Eastside transportation leaders oppose tolling initiative

October 25, 2011

Local elected officials on the Eastside Transportation Partnership agreed to oppose Initiative 1125, Tim Eyman’s tolling initiative, days before ballots started to reach voters.

I-1125 calls for the Legislature to approve tolls rather than the appointed state Transportation Commission. The initiative also aims to prohibit different toll rates for peak commute times and to require toll revenues to be put toward projects on the road being tolled.

On Oct. 14, less than a month before Election Day, Eastside Transportation Partnership members heard from Bellevue developer and I-1125 supporter Kemper Freeman and I-1125 opponents, former state Secretary of Transportation Doug MacDonald and Deputy King County Executive Fred Jarrett.

Then, members discussed the presentations and voted to oppose the initiative.

The partnership includes elected city and King County officials representing communities east of Lake Washington. The organization is focused on advocacy for regional transportation issues.

Issaquah Mayor Ava Frisinger and Councilman Joshua Schaer serve on the partnership. Issaquah Councilman Fred Butler, a Sound Transit board member, is the partnership’s Sound Transit representative.

Issaquah’s representative on the King County Council, Kathy Lambert, is another member. So, too, is King County Executive Dow Constantine.

Press Editorial

October 25, 2011

I-1125 is not the right answer for tolls

Initiative 1125 is one of those ballot measures that does so much more than put limits on what can and cannot be done with gas taxes and toll revenues. It’s one more initiative that screams, “We don’t trust our elected representatives to run the state!”

We get that sentiment, and encourage voters to hold their representatives accountable.

Tim Eyman’s I-1125 ballot measure is supposedly about reinforcing laws already on the books. It makes assumptions that the Legislature has run amok, bending rules on road tolls and taxes. It covers state bids and contracts for vessel dry-docks and goes on to specify that there will be no tollbooths. And then it slips in a little wiggle that stops light rail from expanding across Lake Washington via Interstate 90.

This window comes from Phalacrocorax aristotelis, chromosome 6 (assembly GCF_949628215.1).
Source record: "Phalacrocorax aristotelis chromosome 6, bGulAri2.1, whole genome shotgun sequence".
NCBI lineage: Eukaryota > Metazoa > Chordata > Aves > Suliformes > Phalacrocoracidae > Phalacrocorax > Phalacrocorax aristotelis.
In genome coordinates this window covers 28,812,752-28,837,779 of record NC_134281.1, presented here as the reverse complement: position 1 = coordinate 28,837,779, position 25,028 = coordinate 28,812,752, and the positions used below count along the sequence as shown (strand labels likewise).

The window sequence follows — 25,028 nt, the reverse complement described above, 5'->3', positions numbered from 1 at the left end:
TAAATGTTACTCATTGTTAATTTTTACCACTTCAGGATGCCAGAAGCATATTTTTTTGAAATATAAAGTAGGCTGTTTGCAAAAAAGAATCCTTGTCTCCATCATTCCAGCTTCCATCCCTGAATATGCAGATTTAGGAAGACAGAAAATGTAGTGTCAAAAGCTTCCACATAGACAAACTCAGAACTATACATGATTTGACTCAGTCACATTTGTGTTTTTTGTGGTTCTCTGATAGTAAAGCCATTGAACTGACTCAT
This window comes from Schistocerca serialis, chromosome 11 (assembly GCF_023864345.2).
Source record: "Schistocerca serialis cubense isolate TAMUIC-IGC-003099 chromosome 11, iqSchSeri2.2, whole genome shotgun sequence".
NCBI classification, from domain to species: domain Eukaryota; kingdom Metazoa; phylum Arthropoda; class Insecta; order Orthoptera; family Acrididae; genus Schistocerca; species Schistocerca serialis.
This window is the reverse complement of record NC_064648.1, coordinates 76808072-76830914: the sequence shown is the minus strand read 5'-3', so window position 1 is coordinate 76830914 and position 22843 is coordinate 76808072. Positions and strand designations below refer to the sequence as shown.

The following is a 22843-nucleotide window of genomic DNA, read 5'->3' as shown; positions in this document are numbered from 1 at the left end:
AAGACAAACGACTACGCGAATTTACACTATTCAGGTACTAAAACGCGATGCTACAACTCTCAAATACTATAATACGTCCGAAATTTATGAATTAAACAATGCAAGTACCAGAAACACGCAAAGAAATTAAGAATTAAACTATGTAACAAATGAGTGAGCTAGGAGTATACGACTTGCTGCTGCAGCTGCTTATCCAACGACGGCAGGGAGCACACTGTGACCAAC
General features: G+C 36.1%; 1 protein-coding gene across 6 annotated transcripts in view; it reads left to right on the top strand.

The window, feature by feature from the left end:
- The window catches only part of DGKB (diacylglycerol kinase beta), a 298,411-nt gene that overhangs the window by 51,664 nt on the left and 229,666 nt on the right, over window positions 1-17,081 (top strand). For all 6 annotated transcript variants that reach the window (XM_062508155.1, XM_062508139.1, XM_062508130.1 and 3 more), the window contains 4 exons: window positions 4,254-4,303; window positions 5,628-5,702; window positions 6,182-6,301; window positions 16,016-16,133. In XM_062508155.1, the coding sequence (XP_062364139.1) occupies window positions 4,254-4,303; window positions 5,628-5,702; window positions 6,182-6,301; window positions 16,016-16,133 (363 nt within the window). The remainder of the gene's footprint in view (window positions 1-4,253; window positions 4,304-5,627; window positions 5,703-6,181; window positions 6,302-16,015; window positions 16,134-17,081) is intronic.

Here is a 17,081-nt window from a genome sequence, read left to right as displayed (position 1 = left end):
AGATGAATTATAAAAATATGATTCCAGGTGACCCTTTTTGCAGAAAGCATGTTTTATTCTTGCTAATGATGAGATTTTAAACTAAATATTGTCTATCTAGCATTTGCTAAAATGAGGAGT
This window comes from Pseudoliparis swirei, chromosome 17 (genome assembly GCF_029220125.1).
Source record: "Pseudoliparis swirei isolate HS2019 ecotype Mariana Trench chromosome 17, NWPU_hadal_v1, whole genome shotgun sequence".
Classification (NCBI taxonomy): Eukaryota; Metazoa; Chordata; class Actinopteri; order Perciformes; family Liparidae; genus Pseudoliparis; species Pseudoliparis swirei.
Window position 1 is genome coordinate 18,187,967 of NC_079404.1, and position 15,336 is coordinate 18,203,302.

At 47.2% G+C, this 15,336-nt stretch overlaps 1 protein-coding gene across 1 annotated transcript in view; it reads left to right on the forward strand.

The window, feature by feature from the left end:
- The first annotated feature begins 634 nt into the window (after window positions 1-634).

I-1125 limits road tolls to funding of a project — only.

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Eastside transportation leaders oppose tolling initiative

October 20, 2011

NEW — 8 a.m. Oct. 20, 2011

Local elected officials on the Eastside Transportation Partnership agreed to oppose Initiative 1125, Tim Eyman’s tolling initiative, days before ballots started to reach voters.

I-1125 calls for the Legislature to approve tolls rather than the appointed state Transportation Commission. The initiative also aims to prohibit different toll rates for peak commute times and to require toll revenues to be put toward projects on the road being tolled.

On Oct. 14, Eastside Transportation Partnership members heard from Bellevue developer and 1-1125 supporter Kemper Freeman and I-1125 opponents, former state Secretary of Transportation Doug MacDonald and Deputy King County Executive Fred Jarrett.

Then, members discussed the presentations and voted to oppose the initiative.

In a recent guest column for The Issaquah Press, Eyman said, “I-1125 ensures accountability and transparency.”

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Measure calls for tighter rules on highway tolls

September 20, 2011

Under I-1125, lawmakers could set toll amounts

Tim Eyman said that for him, Initiative 1125 isn’t so much about highway tolling as it is a continuation of the same idea he has been promoting with his various ballot issues for 18 years.